But Heyward will still be one of the most scrutinized players in Mesa after an offseason overhaul that tried to recapture the rhythm and timing he felt with the 2012 Braves (27 homers) and break some of the bad habits that had slowly crept into his high-maintenance left-handed swing.

"If there's ever any doubt," Heyward said, "then you probably shouldn't be here."

Heyward will be batting leadoff and starting in right field on Saturday afternoon when the Cubs open their exhibition schedule with a split-squad game against the A's at Sloan Park. If Heyward has anything to prove this spring, it's "probably to himself, not to us," general manager Jed Hoyer said, backing a player who does the little things so well and commands respect throughout the clubhouse.

"There's going to be growing pains with making adjustments," Hoyer said. "He'll probably have some good days and some bad days. But I think the most important thing is that he feels comfortable and uses these five weeks to lock in and get ready for the Cardinals."

The Cubs are betting on Heyward's age (27), track record (three seasons where he showed up in the National League MVP voting), understanding of the strike zone (.346 career on-base percentage) and willingness to break down his swing this winter at the team's Arizona complex.

At the same time, Heyward realizes "it's just the offseason" and "a never-ending process in baseball." There are no sweeping conclusions to be made when the opposing starting pitcher showers, talks to the media and leaves the stadium before the game ends.

"I'm not sitting here telling you: 'Oh, I know for sure what's going to happen,'" Heyward said. "I don't know how it's going to go. But I know I did a damn good job of preparing for it."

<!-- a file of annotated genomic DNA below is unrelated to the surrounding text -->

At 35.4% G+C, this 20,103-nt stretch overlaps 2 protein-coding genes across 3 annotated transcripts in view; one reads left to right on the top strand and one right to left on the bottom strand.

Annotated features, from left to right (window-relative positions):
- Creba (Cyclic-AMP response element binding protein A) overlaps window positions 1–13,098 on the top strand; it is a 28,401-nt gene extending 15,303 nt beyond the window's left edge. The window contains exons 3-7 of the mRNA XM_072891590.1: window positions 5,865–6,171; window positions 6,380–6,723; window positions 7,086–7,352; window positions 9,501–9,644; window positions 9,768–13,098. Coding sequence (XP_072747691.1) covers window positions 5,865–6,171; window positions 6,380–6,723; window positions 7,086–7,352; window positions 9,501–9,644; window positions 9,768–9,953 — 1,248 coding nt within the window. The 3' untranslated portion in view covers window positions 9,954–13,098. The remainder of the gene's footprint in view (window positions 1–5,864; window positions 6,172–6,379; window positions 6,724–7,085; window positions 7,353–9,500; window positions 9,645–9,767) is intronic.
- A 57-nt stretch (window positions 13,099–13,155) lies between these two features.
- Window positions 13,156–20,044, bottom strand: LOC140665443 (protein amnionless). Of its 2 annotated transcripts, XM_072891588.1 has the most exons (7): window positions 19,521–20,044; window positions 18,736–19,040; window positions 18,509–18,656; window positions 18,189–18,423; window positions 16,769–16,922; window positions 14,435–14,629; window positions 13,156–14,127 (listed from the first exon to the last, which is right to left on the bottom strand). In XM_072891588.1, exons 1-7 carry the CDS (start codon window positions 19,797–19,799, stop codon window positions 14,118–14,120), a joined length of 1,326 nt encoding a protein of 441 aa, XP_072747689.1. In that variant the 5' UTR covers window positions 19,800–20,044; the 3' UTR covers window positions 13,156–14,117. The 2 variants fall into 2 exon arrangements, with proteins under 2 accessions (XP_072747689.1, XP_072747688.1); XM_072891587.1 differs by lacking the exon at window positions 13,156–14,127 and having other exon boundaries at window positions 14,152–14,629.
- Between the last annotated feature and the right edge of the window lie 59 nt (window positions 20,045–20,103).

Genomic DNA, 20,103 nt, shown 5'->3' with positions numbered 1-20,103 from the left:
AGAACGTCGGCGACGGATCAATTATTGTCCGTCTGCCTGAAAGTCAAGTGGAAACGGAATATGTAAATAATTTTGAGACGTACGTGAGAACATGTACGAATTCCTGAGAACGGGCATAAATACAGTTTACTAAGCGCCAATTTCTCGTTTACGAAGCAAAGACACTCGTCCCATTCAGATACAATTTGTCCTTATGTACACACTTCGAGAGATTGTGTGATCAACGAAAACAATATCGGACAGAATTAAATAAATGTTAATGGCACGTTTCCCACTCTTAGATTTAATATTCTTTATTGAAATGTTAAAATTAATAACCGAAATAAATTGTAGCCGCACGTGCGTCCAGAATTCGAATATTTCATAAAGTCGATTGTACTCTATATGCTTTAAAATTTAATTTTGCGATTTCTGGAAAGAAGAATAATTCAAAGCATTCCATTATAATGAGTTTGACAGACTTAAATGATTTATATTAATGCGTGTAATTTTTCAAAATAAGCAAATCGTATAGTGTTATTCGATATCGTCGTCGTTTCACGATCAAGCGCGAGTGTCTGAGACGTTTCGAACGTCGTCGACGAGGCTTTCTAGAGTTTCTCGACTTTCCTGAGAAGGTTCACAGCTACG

[MORE CUBS: No hard feelings: Cubs and Pedro Strop look to future with contract extension]

Manager Joe Maddon — who gave Heyward nearly 600 plate appearances to figure it out during the regular season (.631 OPS) before turning him into a part-time outfielder in the playoffs (5-for-48) — usually thinks batting practice is overrated or a waste of time. But at 6-foot-5 — and with so much riding on an offensive resurgence — Heyward is hard to miss.

"I can see it's a lot freer and the ball's coming off hotter," Maddon said. "But it's all about game. I'm really eager for him, because everybody just talks about all the work he's done all winter.

"Conversationally with him, I sense or feel like he feels good about it and that he's kind of at a nice peaceful moment with himself. So it will be really fun to watch."

A 103-win season, an American League-style lineup that scored 808 runs, a new appreciation for defensive metrics and a professional attitude helped provide cover for Heyward, who largely escaped the wrath of Cubs fans with little patience for big-ticket free agents.

"Baseball is a game that's going to humble you every day," Heyward said. "You're going to fail more times than you succeed, so it's all about how you handle it, as an individual and as a group. We handled it the best out of anyone last year as a team. And that's why we were able to win the World Series.

"There's always things you feel like you need to work on. You can ask guys who had the best years — there's always something they're trying to improve on and something they don't feel great about at a certain point in time during the year.

"I just happened to have a little bit more breaking down to do. A lot of things allowed me to just kind of pause (and) look forward and not really think about trying to compete and win a game. Let's just get some work done."